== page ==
• The Act provides HM Treasury with a power to make regulations, which would enable the transfer of the balance in a Help-to-Save account into a standard savings account (a successor account) automatically when the account matures after four years, in the absence of instruction from the account holder. This would ensure the remaining funds continue to be accessible while they await instructions from the account holder. The Act specifies that the successor account must be an account in the National Savings Bank, which is operated by National Savings and Investments (NS&I). NS&I currently and separately operate the Help- to-Save accounts.



Regulated activities and application of Consumer Credit Act 1974

  • Buy-Now-Pay-Later products are credit products which charge no interest and are repayable in twelve or fewer instalments in less than twelve months. Currently, these products do not fall within the scope of regulation under FSMA. This is because they make use of an exemption in article 60F(2) of the Financial Services and Markets Act 2000 (Regulated Activities) Order 2001 (“the Regulated Activities Order”). The Regulated Activities Order defines the scope of regulated activities.
  • The material effect is that Buy-Now-Pay-Later products do not currently benefit from the consumer protections that regulated credit agreements are subject to. Regulated credit agreements must comply with the relevant provisions of the Consumer Credit Act 1974 and secondary legislation made under it, such as providing certain information to borrowers in a prescribed Firms offering regulated credit agreements must be authorised by the FCA and comply with relevant FCA rules, such as undertaking affordability and creditworthiness assessments.
  • This exemption was originally designed to exempt firms undertaking low risk, day-to-day business activities, such as deferring payment for goods and services, from the burdens of
  • The Government has been following the growth of currently unregulated, interest-free Buy- Now-Pay-Later products as their use and prominence in online transactions has grown.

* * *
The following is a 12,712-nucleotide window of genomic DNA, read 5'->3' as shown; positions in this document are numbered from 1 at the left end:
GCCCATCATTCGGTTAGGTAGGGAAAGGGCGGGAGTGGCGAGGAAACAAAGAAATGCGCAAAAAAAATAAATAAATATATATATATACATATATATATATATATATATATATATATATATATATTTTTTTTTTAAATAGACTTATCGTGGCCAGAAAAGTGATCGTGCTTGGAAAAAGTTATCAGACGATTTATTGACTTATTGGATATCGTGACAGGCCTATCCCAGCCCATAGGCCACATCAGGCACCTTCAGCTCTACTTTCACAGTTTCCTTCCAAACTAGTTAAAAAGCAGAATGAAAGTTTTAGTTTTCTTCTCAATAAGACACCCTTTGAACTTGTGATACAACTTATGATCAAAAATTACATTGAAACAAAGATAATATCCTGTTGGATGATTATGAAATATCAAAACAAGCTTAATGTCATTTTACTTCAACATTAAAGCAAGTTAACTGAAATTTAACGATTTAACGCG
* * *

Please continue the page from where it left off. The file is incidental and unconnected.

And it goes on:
• On 16 September 2020, the FCA announced that its former interim-CEO, Chris Woolard, would undertake a review into the unsecured credit market. The final report of this review was published on 2 February The review found that currently unregulated Buy-Now- Pay-Later products could give rise to consumer detriment, and recommended that the necessary amendments to legislation be made to bring Buy-Now-Pay-Later products within the scope of regulation before any widespread consumer detriment could crystallise.
  • The Government noted the evidence in the review, and agreed with its conclusion that Buy- Now-Pay-Later products should be brought within the scope of regulation under FSMA. However, the Government also recognises the utility that these products can have for consumers in managing their finances that the Act therefore gives HM Treasury the ability to bring interest-free Buy-Now-Pay-Later products into the scope of FCA regulation in a proportionate way.
  • The Government will bring forward secondary legislation to bring currently unregulated Buy- Now-Pay-Later products into regulation when Parliamentary time allows. The final approach to regulation will be determined following a public consultation.

Amendments to the PRIIPs Regulation